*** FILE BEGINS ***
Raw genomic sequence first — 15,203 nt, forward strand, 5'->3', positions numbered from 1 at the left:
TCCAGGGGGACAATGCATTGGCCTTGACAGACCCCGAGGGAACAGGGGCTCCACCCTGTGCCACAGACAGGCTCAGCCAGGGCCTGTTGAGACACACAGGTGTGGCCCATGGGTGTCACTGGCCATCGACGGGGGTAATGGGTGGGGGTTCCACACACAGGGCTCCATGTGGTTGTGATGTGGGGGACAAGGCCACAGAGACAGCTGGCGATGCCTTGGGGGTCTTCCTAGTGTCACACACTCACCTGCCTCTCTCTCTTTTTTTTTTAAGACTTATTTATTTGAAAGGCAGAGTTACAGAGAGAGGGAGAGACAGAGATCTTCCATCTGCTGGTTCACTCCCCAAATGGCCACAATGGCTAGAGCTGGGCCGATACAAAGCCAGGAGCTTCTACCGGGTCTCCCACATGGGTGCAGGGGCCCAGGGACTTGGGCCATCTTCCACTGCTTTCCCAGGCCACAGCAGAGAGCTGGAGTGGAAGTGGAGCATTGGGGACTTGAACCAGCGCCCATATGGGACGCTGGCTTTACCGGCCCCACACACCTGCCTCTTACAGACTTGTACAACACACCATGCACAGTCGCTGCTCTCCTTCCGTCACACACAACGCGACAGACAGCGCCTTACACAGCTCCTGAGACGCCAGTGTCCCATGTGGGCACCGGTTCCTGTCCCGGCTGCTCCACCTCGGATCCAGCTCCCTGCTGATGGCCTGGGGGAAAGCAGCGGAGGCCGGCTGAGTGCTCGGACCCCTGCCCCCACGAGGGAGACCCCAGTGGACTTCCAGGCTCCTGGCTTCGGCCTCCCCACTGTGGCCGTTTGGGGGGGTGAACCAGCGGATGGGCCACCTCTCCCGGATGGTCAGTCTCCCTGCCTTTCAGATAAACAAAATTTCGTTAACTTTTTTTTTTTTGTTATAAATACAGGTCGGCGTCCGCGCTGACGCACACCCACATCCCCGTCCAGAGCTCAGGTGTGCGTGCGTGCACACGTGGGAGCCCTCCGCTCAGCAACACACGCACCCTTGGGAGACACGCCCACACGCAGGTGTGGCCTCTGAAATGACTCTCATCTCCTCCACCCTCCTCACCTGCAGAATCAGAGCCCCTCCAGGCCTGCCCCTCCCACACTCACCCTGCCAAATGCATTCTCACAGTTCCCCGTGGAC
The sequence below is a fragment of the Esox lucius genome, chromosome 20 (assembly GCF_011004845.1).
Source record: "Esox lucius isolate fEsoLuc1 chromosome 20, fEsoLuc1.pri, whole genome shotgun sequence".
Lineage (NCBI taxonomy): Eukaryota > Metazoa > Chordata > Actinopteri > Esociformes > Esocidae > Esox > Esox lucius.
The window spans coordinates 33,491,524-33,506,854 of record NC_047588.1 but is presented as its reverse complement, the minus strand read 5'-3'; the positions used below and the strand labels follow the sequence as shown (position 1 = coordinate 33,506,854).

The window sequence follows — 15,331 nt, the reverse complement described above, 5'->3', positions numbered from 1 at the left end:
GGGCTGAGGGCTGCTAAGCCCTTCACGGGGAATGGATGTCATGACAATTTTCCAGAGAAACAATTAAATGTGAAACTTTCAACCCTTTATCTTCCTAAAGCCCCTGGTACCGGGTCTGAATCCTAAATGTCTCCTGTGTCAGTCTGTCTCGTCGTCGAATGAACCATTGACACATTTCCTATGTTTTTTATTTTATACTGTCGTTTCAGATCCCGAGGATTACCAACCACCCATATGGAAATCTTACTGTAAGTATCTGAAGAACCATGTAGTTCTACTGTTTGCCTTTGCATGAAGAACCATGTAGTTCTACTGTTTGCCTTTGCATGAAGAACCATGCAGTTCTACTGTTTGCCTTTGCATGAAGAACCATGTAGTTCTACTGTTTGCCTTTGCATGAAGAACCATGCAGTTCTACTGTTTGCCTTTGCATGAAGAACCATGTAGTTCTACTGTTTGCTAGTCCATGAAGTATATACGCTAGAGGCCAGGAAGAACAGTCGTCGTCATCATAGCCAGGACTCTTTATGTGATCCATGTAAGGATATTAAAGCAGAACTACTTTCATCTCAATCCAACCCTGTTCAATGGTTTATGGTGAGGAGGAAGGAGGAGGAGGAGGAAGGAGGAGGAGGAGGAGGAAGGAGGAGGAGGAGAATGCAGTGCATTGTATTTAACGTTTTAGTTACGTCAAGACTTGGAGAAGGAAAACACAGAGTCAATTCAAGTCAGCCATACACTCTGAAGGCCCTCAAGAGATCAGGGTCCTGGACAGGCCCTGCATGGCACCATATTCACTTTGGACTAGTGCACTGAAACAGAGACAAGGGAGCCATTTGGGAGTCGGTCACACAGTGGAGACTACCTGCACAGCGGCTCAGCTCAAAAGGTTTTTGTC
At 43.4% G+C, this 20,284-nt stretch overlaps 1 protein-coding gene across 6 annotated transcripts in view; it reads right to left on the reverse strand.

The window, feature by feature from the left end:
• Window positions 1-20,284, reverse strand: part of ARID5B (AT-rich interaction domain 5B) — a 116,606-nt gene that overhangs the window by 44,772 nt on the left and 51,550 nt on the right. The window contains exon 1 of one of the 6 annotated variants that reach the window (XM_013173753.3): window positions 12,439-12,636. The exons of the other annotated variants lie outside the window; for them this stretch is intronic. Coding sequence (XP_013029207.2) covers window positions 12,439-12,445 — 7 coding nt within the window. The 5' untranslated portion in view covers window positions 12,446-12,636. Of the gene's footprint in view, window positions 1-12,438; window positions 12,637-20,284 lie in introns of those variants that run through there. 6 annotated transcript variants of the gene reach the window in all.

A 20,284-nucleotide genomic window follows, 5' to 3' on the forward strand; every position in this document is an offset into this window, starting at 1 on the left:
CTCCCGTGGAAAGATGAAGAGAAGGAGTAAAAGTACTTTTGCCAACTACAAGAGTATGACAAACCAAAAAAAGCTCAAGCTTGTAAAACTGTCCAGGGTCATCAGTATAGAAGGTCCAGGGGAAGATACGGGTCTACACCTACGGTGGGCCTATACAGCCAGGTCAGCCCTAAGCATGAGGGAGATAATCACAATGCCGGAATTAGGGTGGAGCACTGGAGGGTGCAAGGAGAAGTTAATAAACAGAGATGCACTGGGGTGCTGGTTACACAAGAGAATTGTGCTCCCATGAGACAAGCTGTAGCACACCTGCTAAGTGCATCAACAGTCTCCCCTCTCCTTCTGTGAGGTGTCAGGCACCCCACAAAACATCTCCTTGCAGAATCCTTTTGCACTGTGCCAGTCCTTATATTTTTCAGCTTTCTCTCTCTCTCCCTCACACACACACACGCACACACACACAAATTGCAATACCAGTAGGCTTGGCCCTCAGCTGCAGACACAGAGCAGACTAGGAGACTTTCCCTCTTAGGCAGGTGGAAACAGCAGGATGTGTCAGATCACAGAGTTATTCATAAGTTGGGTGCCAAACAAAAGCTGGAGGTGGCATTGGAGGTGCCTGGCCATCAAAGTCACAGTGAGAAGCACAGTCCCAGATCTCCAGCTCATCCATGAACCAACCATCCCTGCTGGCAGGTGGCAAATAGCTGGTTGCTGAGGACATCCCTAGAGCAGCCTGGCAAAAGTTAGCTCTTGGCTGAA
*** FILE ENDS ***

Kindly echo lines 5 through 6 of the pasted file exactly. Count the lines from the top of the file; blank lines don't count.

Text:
Lineage (NCBI taxonomy): Eukaryota > Metazoa > Chordata > Actinopteri > Esociformes > Esocidae > Esox > Esox lucius.
The window spans coordinates 33,491,524-33,506,854 of record NC_047588.1 but is presented as its reverse complement, the minus strand read 5'-3'; the positions used below and the strand labels follow the sequence as shown (position 1 = coordinate 33,506,854).